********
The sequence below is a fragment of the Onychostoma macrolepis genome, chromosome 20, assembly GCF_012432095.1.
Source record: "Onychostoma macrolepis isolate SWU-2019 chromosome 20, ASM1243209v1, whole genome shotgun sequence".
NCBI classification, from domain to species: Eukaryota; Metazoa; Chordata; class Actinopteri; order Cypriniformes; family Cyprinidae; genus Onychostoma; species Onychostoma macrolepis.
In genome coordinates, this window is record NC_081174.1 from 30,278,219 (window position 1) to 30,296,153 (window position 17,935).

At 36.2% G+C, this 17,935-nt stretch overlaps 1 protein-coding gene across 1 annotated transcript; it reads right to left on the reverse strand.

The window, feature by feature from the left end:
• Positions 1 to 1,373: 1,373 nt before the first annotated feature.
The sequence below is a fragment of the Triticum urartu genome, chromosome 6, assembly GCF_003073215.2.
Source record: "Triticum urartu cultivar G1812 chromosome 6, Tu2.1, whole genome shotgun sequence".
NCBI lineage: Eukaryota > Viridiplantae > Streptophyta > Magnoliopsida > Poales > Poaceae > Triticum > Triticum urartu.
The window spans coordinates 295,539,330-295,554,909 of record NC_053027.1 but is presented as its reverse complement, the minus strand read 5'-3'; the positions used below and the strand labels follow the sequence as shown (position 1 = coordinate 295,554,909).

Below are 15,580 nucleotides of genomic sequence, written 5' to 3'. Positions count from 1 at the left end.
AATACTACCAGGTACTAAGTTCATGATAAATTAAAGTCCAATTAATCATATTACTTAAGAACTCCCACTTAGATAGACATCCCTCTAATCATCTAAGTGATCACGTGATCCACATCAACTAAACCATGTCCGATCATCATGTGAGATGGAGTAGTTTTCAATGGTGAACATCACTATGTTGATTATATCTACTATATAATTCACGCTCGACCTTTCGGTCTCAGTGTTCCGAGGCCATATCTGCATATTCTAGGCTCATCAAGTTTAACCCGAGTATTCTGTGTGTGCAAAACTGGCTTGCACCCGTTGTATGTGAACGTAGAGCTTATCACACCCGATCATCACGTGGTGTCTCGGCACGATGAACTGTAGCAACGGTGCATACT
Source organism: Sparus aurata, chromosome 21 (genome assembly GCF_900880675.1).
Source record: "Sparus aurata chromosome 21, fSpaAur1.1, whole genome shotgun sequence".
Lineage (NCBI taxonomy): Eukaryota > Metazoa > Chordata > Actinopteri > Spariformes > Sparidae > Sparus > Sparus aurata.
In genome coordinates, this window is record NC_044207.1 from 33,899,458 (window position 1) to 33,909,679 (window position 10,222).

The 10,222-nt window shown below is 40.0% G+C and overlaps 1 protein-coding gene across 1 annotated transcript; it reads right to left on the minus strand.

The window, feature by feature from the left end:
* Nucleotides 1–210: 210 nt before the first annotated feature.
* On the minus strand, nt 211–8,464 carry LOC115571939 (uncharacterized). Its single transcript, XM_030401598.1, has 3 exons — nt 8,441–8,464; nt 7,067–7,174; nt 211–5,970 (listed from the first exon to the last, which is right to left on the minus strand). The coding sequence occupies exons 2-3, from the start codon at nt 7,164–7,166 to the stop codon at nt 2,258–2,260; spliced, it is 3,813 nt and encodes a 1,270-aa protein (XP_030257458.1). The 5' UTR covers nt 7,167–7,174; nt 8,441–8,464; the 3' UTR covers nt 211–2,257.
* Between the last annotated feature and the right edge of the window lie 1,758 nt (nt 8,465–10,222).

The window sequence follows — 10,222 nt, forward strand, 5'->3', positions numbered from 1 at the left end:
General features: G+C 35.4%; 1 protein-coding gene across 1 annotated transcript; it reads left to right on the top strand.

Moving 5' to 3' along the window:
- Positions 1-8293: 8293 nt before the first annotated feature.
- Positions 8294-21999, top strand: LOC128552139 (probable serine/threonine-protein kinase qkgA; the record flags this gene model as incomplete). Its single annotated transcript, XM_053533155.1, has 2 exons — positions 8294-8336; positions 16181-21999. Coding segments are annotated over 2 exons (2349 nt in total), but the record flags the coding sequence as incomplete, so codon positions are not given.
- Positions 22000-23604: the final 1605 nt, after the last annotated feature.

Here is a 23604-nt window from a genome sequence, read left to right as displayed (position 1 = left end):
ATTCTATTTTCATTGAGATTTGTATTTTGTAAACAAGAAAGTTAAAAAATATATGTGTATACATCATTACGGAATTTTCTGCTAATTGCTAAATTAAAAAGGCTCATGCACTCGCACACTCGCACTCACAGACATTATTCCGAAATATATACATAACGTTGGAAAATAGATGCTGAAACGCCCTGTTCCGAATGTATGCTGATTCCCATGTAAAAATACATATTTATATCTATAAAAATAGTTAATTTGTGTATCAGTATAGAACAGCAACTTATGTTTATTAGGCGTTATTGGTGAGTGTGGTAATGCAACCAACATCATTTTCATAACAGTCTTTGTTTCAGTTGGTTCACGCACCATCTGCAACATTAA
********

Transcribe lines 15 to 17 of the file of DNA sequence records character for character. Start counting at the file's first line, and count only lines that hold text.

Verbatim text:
Source record: "Sparus aurata chromosome 21, fSpaAur1.1, whole genome shotgun sequence".
Lineage (NCBI taxonomy): Eukaryota > Metazoa > Chordata > Actinopteri > Spariformes > Sparidae > Sparus > Sparus aurata.
In genome coordinates, this window is record NC_044207.1 from 33,899,458 (window position 1) to 33,909,679 (window position 10,222).